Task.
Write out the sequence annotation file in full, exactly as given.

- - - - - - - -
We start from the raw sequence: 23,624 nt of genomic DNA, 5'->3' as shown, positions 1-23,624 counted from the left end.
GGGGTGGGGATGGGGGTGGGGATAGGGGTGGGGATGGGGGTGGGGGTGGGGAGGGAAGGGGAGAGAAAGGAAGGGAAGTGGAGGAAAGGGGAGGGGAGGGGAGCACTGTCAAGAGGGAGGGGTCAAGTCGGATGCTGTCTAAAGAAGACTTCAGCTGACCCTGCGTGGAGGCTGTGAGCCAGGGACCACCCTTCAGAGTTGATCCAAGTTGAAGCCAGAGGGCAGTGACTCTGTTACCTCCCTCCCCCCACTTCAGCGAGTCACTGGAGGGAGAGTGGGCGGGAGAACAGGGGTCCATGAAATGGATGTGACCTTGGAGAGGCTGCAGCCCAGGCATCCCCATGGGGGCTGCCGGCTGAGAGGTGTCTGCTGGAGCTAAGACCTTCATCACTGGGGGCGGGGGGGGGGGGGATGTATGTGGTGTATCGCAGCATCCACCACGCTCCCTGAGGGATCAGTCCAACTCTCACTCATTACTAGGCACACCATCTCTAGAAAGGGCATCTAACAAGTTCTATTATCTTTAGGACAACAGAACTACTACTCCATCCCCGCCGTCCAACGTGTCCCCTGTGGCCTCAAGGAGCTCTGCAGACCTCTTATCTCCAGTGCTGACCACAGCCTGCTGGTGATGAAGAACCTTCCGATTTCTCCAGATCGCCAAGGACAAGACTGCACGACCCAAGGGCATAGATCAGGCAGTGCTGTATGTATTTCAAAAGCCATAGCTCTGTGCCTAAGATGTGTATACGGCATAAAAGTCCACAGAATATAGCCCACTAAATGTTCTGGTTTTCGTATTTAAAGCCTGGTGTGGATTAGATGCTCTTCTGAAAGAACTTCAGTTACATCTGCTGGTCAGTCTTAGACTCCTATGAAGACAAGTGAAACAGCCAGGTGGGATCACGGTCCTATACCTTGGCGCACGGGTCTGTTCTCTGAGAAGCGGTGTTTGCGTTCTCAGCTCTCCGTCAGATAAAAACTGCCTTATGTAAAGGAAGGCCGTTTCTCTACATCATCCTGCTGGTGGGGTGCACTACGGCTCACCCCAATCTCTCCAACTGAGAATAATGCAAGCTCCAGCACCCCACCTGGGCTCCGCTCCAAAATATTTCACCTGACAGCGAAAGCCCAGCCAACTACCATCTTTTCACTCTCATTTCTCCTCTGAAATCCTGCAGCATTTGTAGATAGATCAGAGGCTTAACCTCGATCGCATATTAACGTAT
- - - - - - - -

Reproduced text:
We start from the raw sequence: 23,624 nt of genomic DNA, 5'->3' as shown, positions 1-23,624 counted from the left end.
GGGGTGGGGATGGGGGTGGGGATAGGGGTGGGGATGGGGGTGGGGGTGGGGAGGGAAGGGGAGAGAAAGGAAGGGAAGTGGAGGAAAGGGGAGGGGAGGGGAGCACTGTCAAGAGGGAGGGGTCAAGTCGGATGCTGTCTAAAGAAGACTTCAGCTGACCCTGCGTGGAGGCTGTGAGCCAGGGACCACCCTTCAGAGTTGATCCAAGTTGAAGCCAGAGGGCAGTGACTCTGTTACCTCCCTCCCCCCACTTCAGCGAGTCACTGGAGGGAGAGTGGGCGGGAGAACAGGGGTCCATGAAATGGATGTGACCTTGGAGAGGCTGCAGCCCAGGCATCCCCATGGGGGCTGCCGGCTGAGAGGTGTCTGCTGGAGCTAAGACCTTCATCACTGGGGGCGGGGGGGGGGGGGATGTATGTGGTGTATCGCAGCATCCACCACGCTCCCTGAGGGATCAGTCCAACTCTCACTCATTACTAGGCACACCATCTCTAGAAAGGGCATCTAACAAGTTCTATTATCTTTAGGACAACAGAACTACTACTCCATCCCCGCCGTCCAACGTGTCCCCTGTGGCCTCAAGGAGCTCTGCAGACCTCTTATCTCCAGTGCTGACCACAGCCTGCTGGTGATGAAGAACCTTCCGATTTCTCCAGATCGCCAAGGACAAGACTGCACGACCCAAGGGCATAGATCAGGCAGTGCTGTATGTATTTCAAAAGCCATAGCTCTGTGCCTAAGATGTGTATACGGCATAAAAGTCCACAGAATATAGCCCACTAAATGTTCTGGTTTTCGTATTTAAAGCCTGGTGTGGATTAGATGCTCTTCTGAAAGAACTTCAGTTACATCTGCTGGTCAGTCTTAGACTCCTATGAAGACAAGTGAAACAGCCAGGTGGGATCACGGTCCTATACCTTGGCGCACGGGTCTGTTCTCTGAGAAGCGGTGTTTGCGTTCTCAGCTCTCCGTCAGATAAAAACTGCCTTATGTAAAGGAAGGCCGTTTCTCTACATCATCCTGCTGGTGGGGTGCACTACGGCTCACCCCAATCTCTCCAACTGAGAATAATGCAAGCTCCAGCACCCCACCTGGGCTCCGCTCCAAAATATTTCACCTGACAGCGAAAGCCCAGCCAACTACCATCTTTTCACTCTCATTTCTCCTCTGAAATCCTGCAGCATTTGTAGATAGATCAGAGGCTTAACCTCGATCGCATATTAACGTAT